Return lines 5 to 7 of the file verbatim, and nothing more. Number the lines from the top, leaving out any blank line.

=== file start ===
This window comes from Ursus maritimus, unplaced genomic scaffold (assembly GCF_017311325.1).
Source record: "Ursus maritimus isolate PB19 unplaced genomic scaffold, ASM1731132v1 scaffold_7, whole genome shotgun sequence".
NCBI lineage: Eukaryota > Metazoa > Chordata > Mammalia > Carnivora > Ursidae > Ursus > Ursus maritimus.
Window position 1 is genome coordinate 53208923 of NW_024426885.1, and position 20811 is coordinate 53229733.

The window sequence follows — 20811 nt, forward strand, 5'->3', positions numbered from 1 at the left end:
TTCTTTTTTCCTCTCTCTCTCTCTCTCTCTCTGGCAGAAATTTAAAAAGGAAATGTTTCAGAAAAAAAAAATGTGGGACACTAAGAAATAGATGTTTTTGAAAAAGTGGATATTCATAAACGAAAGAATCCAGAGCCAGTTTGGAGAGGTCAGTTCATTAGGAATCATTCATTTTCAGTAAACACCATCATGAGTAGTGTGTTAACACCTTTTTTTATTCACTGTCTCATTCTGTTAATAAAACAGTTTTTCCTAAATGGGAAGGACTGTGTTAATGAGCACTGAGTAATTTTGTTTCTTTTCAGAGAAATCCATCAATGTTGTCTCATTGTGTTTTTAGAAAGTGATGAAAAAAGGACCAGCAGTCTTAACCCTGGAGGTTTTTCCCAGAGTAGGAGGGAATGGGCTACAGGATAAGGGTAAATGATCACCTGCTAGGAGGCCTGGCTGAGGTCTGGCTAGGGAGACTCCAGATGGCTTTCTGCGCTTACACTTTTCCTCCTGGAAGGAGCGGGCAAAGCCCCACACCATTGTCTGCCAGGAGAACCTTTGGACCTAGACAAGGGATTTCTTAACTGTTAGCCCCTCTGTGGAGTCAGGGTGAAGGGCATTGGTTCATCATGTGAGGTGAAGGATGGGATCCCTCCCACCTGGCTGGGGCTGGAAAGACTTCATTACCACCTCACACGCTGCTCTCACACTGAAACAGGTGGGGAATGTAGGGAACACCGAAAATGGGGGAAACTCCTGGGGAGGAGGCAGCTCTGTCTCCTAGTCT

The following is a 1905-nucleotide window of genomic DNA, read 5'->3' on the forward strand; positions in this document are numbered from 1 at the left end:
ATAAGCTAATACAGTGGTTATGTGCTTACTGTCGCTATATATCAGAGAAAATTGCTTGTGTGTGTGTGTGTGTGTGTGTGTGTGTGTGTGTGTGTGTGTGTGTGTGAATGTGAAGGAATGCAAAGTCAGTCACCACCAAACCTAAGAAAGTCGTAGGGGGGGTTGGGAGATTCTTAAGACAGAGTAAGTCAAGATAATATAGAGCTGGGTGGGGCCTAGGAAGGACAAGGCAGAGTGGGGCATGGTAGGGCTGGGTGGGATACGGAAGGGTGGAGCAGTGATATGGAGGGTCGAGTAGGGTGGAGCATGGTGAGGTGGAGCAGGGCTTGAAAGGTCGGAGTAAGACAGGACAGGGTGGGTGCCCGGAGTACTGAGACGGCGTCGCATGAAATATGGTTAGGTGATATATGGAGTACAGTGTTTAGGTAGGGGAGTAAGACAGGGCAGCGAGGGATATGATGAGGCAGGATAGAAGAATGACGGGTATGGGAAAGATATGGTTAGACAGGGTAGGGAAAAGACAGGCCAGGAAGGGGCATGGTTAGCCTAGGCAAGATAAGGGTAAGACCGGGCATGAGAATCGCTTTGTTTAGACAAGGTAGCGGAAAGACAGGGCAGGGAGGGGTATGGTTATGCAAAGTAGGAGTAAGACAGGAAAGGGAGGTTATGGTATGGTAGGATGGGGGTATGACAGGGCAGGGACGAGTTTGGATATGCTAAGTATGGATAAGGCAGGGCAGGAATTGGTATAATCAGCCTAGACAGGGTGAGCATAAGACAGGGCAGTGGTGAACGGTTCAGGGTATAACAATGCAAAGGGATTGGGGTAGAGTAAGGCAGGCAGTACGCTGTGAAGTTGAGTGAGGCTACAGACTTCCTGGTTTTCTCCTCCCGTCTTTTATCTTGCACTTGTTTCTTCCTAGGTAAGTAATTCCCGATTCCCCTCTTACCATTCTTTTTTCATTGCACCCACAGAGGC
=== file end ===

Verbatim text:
The window sequence follows — 20811 nt, forward strand, 5'->3', positions numbered from 1 at the left end:
TTCTTTTTTCCTCTCTCTCTCTCTCTCTCTCTGGCAGAAATTTAAAAAGGAAATGTTTCAGAAAAAAAAAATGTGGGACACTAAGAAATAGATGTTTTTGAAAAAGTGGATATTCATAAACGAAAGAATCCAGAGCCAGTTTGGAGAGGTCAGTTCATTAGGAATCATTCATTTTCAGTAAACACCATCATGAGTAGTGTGTTAACACCTTTTTTTATTCACTGTCTCATTCTGTTAATAAAACAGTTTTTCCTAAATGGGAAGGACTGTGTTAATGAGCACTGAGTAATTTTGTTTCTTTTCAGAGAAATCCATCAATGTTGTCTCATTGTGTTTTTAGAAAGTGATGAAAAAAGGACCAGCAGTCTTAACCCTGGAGGTTTTTCCCAGAGTAGGAGGGAATGGGCTACAGGATAAGGGTAAATGATCACCTGCTAGGAGGCCTGGCTGAGGTCTGGCTAGGGAGACTCCAGATGGCTTTCTGCGCTTACACTTTTCCTCCTGGAAGGAGCGGGCAAAGCCCCACACCATTGTCTGCCAGGAGAACCTTTGGACCTAGACAAGGGATTTCTTAACTGTTAGCCCCTCTGTGGAGTCAGGGTGAAGGGCATTGGTTCATCATGTGAGGTGAAGGATGGGATCCCTCCCACCTGGCTGGGGCTGGAAAGACTTCATTACCACCTCACACGCTGCTCTCACACTGAAACAGGTGGGGAATGTAGGGAACACCGAAAATGGGGGAAACTCCTGGGGAGGAGGCAGCTCTGTCTCCTAGTCT

The following is a 1905-nucleotide window of genomic DNA, read 5'->3' on the forward strand; positions in this document are numbered from 1 at the left end: